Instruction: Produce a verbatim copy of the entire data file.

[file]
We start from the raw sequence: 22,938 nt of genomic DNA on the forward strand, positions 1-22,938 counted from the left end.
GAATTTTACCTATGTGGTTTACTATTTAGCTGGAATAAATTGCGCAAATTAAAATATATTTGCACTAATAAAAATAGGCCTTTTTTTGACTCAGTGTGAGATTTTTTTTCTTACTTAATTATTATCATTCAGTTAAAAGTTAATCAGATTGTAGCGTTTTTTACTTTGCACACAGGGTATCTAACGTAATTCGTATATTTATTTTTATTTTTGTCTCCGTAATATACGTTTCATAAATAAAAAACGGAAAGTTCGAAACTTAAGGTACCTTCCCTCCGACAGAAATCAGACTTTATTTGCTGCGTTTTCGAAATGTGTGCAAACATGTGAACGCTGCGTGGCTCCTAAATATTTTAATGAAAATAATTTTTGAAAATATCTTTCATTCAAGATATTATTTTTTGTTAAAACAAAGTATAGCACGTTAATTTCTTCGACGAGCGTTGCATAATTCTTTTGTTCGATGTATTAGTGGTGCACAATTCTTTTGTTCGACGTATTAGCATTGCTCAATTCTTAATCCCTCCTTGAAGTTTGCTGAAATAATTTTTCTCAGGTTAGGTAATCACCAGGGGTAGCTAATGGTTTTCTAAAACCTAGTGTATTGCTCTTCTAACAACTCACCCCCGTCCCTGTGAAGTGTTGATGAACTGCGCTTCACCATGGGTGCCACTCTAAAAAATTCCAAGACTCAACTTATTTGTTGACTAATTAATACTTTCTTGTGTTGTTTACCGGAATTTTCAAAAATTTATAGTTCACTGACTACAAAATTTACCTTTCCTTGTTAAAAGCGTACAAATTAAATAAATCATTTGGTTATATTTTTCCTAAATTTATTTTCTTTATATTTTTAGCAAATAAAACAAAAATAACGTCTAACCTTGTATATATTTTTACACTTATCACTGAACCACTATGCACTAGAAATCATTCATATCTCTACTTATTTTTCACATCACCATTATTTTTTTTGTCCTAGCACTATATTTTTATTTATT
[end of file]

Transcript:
We start from the raw sequence: 22,938 nt of genomic DNA on the forward strand, positions 1-22,938 counted from the left end.
GAATTTTACCTATGTGGTTTACTATTTAGCTGGAATAAATTGCGCAAATTAAAATATATTTGCACTAATAAAAATAGGCCTTTTTTTGACTCAGTGTGAGATTTTTTTTCTTACTTAATTATTATCATTCAGTTAAAAGTTAATCAGATTGTAGCGTTTTTTACTTTGCACACAGGGTATCTAACGTAATTCGTATATTTATTTTTATTTTTGTCTCCGTAATATACGTTTCATAAATAAAAAACGGAAAGTTCGAAACTTAAGGTACCTTCCCTCCGACAGAAATCAGACTTTATTTGCTGCGTTTTCGAAATGTGTGCAAACATGTGAACGCTGCGTGGCTCCTAAATATTTTAATGAAAATAATTTTTGAAAATATCTTTCATTCAAGATATTATTTTTTGTTAAAACAAAGTATAGCACGTTAATTTCTTCGACGAGCGTTGCATAATTCTTTTGTTCGATGTATTAGTGGTGCACAATTCTTTTGTTCGACGTATTAGCATTGCTCAATTCTTAATCCCTCCTTGAAGTTTGCTGAAATAATTTTTCTCAGGTTAGGTAATCACCAGGGGTAGCTAATGGTTTTCTAAAACCTAGTGTATTGCTCTTCTAACAACTCACCCCCGTCCCTGTGAAGTGTTGATGAACTGCGCTTCACCATGGGTGCCACTCTAAAAAATTCCAAGACTCAACTTATTTGTTGACTAATTAATACTTTCTTGTGTTGTTTACCGGAATTTTCAAAAATTTATAGTTCACTGACTACAAAATTTACCTTTCCTTGTTAAAAGCGTACAAATTAAATAAATCATTTGGTTATATTTTTCCTAAATTTATTTTCTTTATATTTTTAGCAAATAAAACAAAAATAACGTCTAACCTTGTATATATTTTTACACTTATCACTGAACCACTATGCACTAGAAATCATTCATATCTCTACTTATTTTTCACATCACCATTATTTTTTTTGTCCTAGCACTATATTTTTATTTATT